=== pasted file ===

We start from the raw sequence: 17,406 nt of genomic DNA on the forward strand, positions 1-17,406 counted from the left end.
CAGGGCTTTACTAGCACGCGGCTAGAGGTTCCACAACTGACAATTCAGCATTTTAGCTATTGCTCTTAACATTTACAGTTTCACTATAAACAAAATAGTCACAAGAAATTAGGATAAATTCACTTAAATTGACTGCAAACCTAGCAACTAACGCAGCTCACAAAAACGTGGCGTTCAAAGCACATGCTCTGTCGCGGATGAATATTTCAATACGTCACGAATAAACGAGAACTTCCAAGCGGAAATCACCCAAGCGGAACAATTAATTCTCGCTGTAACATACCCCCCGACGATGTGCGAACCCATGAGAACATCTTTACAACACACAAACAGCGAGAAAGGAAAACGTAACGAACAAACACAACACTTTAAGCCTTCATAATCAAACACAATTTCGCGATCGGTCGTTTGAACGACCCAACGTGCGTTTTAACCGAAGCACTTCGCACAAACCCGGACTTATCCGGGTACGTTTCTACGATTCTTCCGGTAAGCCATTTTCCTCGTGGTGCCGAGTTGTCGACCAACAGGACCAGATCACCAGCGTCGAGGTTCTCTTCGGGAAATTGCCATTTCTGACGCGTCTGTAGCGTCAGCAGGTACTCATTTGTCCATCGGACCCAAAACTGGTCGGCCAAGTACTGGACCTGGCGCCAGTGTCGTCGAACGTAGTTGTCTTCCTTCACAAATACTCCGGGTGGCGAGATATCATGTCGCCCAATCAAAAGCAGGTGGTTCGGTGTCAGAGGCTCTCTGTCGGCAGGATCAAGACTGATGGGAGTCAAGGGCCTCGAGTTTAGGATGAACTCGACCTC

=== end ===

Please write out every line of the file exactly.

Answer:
We start from the raw sequence: 17,406 nt of genomic DNA on the forward strand, positions 1-17,406 counted from the left end.
CAGGGCTTTACTAGCACGCGGCTAGAGGTTCCACAACTGACAATTCAGCATTTTAGCTATTGCTCTTAACATTTACAGTTTCACTATAAACAAAATAGTCACAAGAAATTAGGATAAATTCACTTAAATTGACTGCAAACCTAGCAACTAACGCAGCTCACAAAAACGTGGCGTTCAAAGCACATGCTCTGTCGCGGATGAATATTTCAATACGTCACGAATAAACGAGAACTTCCAAGCGGAAATCACCCAAGCGGAACAATTAATTCTCGCTGTAACATACCCCCCGACGATGTGCGAACCCATGAGAACATCTTTACAACACACAAACAGCGAGAAAGGAAAACGTAACGAACAAACACAACACTTTAAGCCTTCATAATCAAACACAATTTCGCGATCGGTCGTTTGAACGACCCAACGTGCGTTTTAACCGAAGCACTTCGCACAAACCCGGACTTATCCGGGTACGTTTCTACGATTCTTCCGGTAAGCCATTTTCCTCGTGGTGCCGAGTTGTCGACCAACAGGACCAGATCACCAGCGTCGAGGTTCTCTTCGGGAAATTGCCATTTCTGACGCGTCTGTAGCGTCAGCAGGTACTCATTTGTCCATCGGACCCAAAACTGGTCGGCCAAGTACTGGACCTGGCGCCAGTGTCGTCGAACGTAGTTGTCTTCCTTCACAAATACTCCGGGTGGCGAGATATCATGTCGCCCAATCAAAAGCAGGTGGTTCGGTGTCAGAGGCTCTCTGTCGGCAGGATCAAGACTGATGGGAGTCAAGGGCCTCGAGTTTAGGATGAACTCGACCTC